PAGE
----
The one year agreement unveiled today will be a pilot program in County Court, City of Kingston Court and Town of Ulster Court in Ulster County;  and County Court and City of Poughkeepsie Court in Dutchess County.

Posted in NYSAC News Winter 2013 | Comments Off

NYSAC News Spring/Summer 2014 Table of Contents

Posted in NYSAC News Spring/Summer 2014 | Comments Off

NYSAC News Fall 2014 Table of Contents

Posted in Counties in the News, NYSAC News Fall 2014 | Leave a comment

Counties in the News, November 20, 2014

NYSAC
Oneida County History

STATEWIDE
Snowstorm Again Pounds Western New York

LONG ISLAND
Toys For Tots Makes The Holidays Brighter

Mangano: Outdoor Ice Rinks to Open for the 2014-2015 Season

NEW YORK CITY
New York Today: Plastic Bag Talk

HUDSON VALLEY
Westchester green vehicle fleet signed into law

Ulster County lawmakers oppose Common Core educational standards

Westchester Knicks keep crowd happy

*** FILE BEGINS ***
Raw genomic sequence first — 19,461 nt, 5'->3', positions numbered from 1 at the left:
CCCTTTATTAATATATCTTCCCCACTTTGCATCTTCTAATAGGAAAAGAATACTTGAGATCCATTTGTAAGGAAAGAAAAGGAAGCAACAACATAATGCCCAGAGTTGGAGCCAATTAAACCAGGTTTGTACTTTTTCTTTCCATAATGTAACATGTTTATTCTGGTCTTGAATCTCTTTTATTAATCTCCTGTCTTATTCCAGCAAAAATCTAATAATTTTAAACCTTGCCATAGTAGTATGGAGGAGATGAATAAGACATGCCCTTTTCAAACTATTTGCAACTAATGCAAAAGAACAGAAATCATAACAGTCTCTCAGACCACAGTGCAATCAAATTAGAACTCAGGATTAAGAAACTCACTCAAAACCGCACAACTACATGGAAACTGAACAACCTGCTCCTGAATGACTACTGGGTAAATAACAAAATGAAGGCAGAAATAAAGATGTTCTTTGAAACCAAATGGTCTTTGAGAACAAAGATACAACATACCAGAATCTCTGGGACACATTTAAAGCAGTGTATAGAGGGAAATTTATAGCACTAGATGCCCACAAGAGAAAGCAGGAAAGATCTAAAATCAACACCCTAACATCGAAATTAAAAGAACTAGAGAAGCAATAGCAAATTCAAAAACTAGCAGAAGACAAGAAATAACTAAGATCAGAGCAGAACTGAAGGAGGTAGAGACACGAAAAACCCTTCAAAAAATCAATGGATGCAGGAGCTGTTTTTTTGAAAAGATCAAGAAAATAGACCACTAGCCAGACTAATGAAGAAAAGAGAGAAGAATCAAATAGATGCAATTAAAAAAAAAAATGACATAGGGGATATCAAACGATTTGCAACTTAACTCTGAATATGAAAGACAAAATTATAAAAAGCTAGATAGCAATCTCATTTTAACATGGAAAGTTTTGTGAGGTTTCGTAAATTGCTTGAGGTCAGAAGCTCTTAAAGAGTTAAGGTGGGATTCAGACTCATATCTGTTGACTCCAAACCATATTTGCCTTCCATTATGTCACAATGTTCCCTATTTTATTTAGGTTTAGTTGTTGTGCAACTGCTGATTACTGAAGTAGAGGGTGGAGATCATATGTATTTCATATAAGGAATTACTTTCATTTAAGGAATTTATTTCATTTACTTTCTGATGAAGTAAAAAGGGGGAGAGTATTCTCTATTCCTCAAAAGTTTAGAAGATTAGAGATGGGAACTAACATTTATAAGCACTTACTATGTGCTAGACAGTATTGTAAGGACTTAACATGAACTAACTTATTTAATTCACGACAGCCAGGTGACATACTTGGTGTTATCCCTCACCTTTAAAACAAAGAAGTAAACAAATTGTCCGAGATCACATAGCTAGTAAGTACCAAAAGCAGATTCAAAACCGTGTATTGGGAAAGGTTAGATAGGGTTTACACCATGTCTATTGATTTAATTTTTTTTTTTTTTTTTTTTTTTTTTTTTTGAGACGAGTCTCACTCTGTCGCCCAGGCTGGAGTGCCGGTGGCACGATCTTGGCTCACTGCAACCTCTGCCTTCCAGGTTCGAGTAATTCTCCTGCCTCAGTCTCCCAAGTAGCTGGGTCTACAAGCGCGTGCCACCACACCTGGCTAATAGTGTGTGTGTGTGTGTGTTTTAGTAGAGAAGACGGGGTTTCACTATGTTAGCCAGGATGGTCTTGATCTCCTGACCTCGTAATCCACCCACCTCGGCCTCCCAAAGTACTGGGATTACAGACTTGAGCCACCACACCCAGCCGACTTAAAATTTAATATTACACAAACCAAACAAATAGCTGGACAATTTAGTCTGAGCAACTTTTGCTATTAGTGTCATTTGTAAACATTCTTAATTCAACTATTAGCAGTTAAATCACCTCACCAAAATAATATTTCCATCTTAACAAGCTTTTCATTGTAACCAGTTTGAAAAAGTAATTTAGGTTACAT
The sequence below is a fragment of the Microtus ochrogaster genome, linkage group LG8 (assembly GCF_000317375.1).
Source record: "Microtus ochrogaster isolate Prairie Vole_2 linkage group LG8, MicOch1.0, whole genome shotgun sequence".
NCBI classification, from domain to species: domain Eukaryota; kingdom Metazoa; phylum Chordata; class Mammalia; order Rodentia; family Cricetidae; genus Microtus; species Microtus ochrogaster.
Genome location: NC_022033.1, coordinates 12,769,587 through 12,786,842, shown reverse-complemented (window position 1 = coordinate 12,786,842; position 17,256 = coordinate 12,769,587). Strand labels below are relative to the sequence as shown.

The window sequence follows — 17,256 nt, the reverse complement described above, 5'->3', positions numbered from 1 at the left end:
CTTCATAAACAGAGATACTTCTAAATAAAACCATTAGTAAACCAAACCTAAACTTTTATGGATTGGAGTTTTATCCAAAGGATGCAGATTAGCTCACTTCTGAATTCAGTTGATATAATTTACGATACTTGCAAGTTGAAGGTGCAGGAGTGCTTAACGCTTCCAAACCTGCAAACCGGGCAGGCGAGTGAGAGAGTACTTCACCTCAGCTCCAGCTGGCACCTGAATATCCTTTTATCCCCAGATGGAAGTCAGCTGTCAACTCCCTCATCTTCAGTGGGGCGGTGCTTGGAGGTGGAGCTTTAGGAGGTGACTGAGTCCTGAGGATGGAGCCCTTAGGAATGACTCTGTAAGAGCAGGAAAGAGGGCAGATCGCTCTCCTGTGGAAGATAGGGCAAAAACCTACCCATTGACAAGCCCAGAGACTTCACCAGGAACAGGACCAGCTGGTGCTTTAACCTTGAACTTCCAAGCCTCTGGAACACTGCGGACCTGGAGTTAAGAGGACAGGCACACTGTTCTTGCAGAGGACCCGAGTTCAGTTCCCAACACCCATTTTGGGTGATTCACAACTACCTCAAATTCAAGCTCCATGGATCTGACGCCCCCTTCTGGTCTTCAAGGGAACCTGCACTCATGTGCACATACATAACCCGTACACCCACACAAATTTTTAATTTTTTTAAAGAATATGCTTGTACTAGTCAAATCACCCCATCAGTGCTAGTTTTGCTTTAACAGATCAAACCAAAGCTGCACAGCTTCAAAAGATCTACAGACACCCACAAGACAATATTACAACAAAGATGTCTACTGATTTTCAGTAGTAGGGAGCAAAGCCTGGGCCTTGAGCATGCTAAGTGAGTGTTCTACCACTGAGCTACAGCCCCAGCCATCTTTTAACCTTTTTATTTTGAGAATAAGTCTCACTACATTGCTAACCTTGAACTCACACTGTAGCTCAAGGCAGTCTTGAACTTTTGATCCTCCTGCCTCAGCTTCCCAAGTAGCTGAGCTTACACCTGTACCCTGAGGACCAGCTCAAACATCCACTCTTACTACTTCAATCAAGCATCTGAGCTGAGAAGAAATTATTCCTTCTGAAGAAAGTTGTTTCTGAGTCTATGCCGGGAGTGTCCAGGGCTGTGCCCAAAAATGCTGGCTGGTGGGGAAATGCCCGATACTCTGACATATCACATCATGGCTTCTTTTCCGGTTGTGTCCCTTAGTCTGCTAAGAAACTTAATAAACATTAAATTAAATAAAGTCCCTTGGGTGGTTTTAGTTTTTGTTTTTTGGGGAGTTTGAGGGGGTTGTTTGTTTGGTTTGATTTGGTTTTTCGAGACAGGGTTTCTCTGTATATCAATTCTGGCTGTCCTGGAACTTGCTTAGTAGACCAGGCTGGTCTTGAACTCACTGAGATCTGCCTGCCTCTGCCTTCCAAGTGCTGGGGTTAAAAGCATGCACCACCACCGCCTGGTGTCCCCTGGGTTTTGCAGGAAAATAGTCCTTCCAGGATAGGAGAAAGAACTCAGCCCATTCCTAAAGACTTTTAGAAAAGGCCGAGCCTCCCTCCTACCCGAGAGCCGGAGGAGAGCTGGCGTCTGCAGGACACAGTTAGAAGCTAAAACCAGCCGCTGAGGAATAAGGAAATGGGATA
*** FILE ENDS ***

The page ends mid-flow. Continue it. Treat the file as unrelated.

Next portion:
SOUTHERN TIER
Mountain Fresh Dairy to Move into Former Crowley Plant in Binghamton

CENTRAL NEW YORK
How the Cayuga County Legislature has amended the proposed 2015 budget so far

Health Officials Urge People to Get Flu Shots

FINGER LAKES
East Bloomfield OKs dog control law

WESTERN NEW YORK
Erie County Officials Confirm Eight Deaths Due to Buffalo Snow

Bills Get Snow Day and Logistics Headache

Erie County budget hearing set for Thursday is postponed

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Counties in the News, November 19, 2014

NYSAC
How the New GASB Requirements on Public Pension Funds Impact Financial Reporting

STATEWIDE
Silver: Use surplus for infrastructure

NYRA’s governing structure under review

LONG ISLAND